I’ve begun noticing trends (rare for me – I tend to sleep through trends or are on them too early or too late which results in the same un-time-ly-ness) such as hand-held pies (as you know but will inevitably lead to little tarts by this time, next year), blood oranges, rhubarb, quinoa (still), vegan for meat-lovers, Weight Watchers (if you can resist Jennifer Hudson’s voice or new waistline, good on you), drip coffee makers (I said I would report, now I’m just teasing), composite wood Adirondack chairs (not food but it’s a trend), baking powder biscuits (it’s about time – they’re my favorite thing) ribolitta soup (it’s in the Recipe Archives), flavored hummus, Portuguese chicken, squash and pumpkin anything (pie, casseroles, soups, tortellini) and here, in BB test kitchens, Persian Tea. Vitamin packed waters are also in but I don’t believe in them (it’s either more sugar than you need or chemical sugar you also don’t need). Wait: I forgot a trend – take only half a multi-vitamin at a time (says Dr. Oz)
All Free Recipes
I am also presenting the recipes this month, as I did last month, all free for the month
before they go into a cookbook or back in the Recipe Archives. This approach seems less complicated (I never liked the tiered system of recipes, some free and some not) and keeps the Archives as the resource it is. I am testing new recipes all the time all the time but writing them up, mid keeping my various day jobs, takes time, so I hope you will be patient. Check Past Note from Marcy’s to see the recipes of each month. But please know that as it is spring, my Recipe Archives have far more salmon, leeks, rhubarb, strawberry, Passover, Easter, and maple treats than I can possibly present in one issue so don’t forget to check out the rest of the bounty. As for all else, there are my cookbooks, especially the 10th Anniversary Edition of Treasury of Jewish Holiday Baking
with Whitecap Books – not only is it home to but there is a super-duper bonus cooking chapter with all my holiday (Passover and otherwise) cooking dishes.
You can also tune in on April 12th
on Martha Stewart Sirius where I will be chatting about homemade matzoh and horseradish or check out my feature in a similar vein in this month’s Food and Wine Magazine. Over at www.Clabbergirl.com
of course, I have a monthly column you can always check out.
A little bit on Easter Breads
(Thank you to my friend, fellow author Beverly Swerling who asked me to dig out my best Easter Bread recipes. They come from one of my first features for the Montreal Gazette and Boston Globe and other papers)
Most major religious holidays are celebrated with foods of symbolic importance and are made according to recipes handed from one generation to another. Perhaps no other holiday but Easter offers such a variety of specialty breads, which is only fitting, considering the significance of this springtime holiday. Unlike Passover where bread is out, for those celebrating Easter, bread is in.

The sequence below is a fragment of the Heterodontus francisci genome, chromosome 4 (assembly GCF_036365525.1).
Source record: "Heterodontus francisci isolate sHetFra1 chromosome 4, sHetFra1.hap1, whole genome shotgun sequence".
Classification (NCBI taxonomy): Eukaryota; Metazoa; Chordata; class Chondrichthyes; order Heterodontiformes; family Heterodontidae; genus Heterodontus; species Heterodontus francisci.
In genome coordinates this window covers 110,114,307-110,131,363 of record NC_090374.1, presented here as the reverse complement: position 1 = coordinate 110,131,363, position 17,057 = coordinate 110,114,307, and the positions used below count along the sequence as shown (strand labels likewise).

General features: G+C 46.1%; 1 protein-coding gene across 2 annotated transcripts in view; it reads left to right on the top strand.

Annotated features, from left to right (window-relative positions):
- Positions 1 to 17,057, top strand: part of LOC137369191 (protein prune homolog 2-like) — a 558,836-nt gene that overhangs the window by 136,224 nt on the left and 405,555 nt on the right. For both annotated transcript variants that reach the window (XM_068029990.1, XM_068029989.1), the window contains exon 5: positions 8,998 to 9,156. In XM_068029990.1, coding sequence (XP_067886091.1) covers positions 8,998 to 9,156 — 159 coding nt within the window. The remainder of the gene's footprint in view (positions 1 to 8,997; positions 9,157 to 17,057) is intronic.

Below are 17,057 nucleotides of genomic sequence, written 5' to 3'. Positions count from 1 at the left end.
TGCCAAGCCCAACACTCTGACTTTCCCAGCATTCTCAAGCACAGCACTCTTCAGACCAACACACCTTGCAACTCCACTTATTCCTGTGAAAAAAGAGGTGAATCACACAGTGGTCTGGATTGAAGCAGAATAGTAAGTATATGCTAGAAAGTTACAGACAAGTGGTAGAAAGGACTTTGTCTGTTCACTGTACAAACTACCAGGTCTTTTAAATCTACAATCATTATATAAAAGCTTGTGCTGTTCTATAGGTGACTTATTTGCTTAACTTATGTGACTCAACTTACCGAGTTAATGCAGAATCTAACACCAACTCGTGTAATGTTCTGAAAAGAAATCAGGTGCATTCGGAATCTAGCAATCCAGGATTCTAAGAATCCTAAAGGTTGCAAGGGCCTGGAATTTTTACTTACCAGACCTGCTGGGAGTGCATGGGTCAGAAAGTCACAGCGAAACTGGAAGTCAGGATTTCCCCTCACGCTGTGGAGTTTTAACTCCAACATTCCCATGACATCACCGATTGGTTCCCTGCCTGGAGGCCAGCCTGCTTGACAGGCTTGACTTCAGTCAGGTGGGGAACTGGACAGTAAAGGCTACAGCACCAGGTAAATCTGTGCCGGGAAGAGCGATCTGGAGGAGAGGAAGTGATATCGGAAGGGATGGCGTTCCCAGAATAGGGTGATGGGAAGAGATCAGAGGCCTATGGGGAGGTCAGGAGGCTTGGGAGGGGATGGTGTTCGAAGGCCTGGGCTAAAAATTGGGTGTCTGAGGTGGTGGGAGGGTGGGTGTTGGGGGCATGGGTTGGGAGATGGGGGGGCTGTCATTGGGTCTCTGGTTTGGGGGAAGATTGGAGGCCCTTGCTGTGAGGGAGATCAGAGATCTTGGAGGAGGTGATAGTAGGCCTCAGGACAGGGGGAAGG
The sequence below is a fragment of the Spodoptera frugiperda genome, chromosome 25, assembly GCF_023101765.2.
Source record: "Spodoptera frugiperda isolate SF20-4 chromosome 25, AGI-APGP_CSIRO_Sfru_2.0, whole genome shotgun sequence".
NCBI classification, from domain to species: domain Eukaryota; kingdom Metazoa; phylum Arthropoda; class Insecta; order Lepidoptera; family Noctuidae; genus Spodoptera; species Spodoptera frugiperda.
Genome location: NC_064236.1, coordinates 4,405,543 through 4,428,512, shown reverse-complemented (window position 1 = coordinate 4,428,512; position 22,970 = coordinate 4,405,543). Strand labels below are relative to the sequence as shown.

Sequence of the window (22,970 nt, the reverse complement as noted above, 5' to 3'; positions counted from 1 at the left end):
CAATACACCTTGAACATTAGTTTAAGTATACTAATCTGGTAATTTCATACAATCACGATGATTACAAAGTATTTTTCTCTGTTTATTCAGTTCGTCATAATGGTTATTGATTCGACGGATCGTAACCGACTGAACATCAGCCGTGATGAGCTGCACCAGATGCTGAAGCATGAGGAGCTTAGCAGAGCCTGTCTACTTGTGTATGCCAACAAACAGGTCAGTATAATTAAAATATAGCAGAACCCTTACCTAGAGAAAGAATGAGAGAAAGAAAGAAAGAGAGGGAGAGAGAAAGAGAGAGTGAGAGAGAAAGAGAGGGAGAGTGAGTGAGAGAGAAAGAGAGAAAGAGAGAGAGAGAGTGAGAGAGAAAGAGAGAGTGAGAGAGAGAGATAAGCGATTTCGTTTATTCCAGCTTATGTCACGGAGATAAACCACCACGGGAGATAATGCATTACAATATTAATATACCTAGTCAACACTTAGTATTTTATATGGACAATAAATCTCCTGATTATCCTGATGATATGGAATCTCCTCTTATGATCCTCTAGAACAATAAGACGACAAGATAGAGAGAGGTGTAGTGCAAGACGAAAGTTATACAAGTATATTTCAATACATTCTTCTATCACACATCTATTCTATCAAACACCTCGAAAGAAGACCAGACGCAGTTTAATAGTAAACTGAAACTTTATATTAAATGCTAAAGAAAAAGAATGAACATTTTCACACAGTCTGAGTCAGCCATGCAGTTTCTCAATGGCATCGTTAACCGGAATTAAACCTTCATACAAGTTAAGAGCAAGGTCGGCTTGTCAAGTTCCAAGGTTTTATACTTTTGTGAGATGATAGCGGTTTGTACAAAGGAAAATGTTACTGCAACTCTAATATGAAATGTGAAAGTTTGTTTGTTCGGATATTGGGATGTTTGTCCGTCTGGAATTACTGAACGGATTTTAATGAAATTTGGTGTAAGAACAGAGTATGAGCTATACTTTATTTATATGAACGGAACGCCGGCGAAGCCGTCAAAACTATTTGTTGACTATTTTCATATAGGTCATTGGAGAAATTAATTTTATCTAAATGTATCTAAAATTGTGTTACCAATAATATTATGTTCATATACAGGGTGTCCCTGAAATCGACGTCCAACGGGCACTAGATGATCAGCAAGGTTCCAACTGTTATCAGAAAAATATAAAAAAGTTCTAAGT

Bread, the staff of life, is an integral part of Easter meals for many cultures and such breads breads are often rich with added eggs or yolks, candied fruit and/or nuts, and are often colorfully garnished in Easter colors. One of the more familiar of Easter breads is a spicy, soft yeast bun called Hot Cross Buns. Made legendary in a children's nursery rhyme and originally called "Good Friday Buns" in England where they were first produced, Hot Cross Buns are marked with a cross on their tops. But there are others.
From Russia with love, comes the towering Kulich, an Easter bread known for its light, almost brioche-like texture, and imposing cylindrical shape – in fact, it’s very similar to an Italian panettone. Once baked in special Kulich molds, this tall loaf can also be made in either one or two pound metal coffee cans. The top of the baked loaf is lavished with dripping confectioners' icing and decoratively dusted with "non-pareils" or colored sprinkles for a festive touch. All sources admonish the cook to treat this light golden bread with special care and even go as far as to advise turning the baked bread out onto down pillows, so as to prevent any indentations in the soft sides. Kulich is flavorful alone, but is usually offered with an accompaniment called "pashka", a molded cheese spread made with sweetened cottage and/or cream cheese, eggs and studded with rum-soaked raisins and candied fruit. And if you like Kulich, you will also adore Greek Easter Bread and Italian Easter Bread.